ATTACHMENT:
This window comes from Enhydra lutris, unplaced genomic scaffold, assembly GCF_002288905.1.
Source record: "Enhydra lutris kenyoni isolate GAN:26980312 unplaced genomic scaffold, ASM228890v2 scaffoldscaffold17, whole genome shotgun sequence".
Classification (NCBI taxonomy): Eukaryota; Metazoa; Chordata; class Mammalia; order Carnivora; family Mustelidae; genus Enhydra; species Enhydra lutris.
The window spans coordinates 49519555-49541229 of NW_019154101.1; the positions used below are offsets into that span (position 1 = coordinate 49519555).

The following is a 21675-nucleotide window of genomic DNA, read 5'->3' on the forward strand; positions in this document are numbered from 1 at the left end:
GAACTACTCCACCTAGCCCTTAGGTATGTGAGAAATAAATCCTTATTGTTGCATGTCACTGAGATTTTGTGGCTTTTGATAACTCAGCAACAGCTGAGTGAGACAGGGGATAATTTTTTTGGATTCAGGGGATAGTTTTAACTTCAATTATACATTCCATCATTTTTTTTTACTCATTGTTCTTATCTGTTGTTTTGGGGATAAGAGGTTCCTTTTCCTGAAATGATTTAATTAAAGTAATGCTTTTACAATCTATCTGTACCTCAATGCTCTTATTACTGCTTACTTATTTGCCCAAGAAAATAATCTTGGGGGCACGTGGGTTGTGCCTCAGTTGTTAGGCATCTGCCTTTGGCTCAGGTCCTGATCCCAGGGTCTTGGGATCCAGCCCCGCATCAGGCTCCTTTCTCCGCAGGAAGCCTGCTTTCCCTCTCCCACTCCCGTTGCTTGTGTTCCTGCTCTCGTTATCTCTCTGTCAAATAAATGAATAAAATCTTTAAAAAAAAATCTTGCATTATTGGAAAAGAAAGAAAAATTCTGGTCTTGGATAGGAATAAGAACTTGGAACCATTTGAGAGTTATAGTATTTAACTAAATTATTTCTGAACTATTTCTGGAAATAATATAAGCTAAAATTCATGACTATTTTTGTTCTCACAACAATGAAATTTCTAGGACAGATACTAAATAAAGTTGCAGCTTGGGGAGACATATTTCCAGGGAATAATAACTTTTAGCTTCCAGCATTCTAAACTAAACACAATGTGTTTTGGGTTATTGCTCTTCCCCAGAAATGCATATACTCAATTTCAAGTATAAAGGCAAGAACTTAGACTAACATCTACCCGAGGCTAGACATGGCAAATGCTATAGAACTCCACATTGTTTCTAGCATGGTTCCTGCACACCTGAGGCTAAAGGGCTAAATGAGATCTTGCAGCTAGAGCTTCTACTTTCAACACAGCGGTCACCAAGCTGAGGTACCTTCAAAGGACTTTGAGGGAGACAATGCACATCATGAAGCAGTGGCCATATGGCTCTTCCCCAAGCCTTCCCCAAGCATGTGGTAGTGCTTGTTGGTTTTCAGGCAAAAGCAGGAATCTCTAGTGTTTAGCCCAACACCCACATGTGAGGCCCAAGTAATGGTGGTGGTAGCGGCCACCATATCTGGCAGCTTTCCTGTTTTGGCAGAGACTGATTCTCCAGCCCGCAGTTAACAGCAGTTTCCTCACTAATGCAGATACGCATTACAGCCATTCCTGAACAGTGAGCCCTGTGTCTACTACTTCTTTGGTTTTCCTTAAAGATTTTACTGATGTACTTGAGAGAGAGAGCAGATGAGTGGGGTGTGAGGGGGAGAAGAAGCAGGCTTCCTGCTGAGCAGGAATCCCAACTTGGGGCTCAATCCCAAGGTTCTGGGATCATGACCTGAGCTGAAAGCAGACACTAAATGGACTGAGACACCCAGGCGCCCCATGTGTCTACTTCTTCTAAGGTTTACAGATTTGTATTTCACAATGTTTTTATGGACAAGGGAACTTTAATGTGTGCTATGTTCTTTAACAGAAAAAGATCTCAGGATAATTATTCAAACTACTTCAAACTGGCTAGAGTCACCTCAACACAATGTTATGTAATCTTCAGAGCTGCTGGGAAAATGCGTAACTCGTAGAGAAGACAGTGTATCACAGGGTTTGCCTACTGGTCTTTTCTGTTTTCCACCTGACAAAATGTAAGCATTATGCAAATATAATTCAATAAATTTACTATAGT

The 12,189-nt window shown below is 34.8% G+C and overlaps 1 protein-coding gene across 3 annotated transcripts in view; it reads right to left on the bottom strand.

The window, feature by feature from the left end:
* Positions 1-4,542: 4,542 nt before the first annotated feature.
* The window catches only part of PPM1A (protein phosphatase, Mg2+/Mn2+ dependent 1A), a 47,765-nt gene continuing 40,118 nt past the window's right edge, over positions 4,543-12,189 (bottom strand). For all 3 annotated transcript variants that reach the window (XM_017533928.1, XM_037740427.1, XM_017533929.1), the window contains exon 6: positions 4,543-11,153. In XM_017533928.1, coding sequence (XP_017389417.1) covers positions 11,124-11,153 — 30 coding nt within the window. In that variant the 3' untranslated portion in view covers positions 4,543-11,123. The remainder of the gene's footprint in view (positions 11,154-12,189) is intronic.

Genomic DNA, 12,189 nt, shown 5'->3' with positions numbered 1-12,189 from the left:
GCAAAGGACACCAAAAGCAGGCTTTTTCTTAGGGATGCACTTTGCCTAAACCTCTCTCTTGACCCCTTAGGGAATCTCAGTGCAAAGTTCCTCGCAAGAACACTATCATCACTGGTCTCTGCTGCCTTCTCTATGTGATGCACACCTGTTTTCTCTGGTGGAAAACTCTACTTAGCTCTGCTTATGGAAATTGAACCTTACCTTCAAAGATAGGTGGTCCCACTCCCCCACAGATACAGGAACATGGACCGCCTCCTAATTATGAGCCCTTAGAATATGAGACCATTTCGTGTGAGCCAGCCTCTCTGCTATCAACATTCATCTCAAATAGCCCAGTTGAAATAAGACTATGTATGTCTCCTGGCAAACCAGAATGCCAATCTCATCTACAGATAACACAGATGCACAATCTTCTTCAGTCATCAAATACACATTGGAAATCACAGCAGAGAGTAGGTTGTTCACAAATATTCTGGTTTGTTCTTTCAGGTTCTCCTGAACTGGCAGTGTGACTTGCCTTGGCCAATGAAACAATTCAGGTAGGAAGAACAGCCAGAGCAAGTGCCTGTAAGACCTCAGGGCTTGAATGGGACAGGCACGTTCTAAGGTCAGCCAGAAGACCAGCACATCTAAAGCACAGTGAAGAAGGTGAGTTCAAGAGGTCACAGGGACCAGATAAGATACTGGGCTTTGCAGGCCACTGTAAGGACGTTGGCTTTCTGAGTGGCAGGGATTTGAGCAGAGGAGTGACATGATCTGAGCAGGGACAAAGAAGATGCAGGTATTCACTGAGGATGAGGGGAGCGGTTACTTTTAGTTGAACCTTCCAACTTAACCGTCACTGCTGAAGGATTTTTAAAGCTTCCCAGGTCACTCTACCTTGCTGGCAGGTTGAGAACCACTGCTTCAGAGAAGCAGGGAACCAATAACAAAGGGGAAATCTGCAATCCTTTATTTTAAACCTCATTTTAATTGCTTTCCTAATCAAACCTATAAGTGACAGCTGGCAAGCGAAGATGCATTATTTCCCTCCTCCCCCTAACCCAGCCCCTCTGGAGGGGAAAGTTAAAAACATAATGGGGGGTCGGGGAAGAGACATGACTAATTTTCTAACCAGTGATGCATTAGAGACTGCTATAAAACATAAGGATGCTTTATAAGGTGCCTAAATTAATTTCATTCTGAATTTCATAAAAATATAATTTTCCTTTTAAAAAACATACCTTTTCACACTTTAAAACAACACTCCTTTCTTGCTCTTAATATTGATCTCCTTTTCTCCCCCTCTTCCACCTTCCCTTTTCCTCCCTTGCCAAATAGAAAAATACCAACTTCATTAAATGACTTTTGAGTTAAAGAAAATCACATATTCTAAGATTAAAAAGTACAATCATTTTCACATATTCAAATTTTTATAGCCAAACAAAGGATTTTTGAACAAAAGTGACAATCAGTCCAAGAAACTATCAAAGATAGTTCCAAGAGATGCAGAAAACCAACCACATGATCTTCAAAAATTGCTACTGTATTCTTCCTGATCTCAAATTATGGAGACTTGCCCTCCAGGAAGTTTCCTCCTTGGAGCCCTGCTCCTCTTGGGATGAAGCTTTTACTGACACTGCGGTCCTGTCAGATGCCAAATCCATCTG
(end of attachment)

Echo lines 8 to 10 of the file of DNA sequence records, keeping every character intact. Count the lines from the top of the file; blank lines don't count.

The window, feature by feature from the left end:
* Positions 1-4,542: 4,542 nt before the first annotated feature.
* The window catches only part of PPM1A (protein phosphatase, Mg2+/Mn2+ dependent 1A), a 47,765-nt gene continuing 40,118 nt past the window's right edge, over positions 4,543-12,189 (bottom strand). For all 3 annotated transcript variants that reach the window (XM_017533928.1, XM_037740427.1, XM_017533929.1), the window contains exon 6: positions 4,543-11,153. In XM_017533928.1, coding sequence (XP_017389417.1) covers positions 11,124-11,153 — 30 coding nt within the window. In that variant the 3' untranslated portion in view covers positions 4,543-11,123. The remainder of the gene's footprint in view (positions 11,154-12,189) is intronic.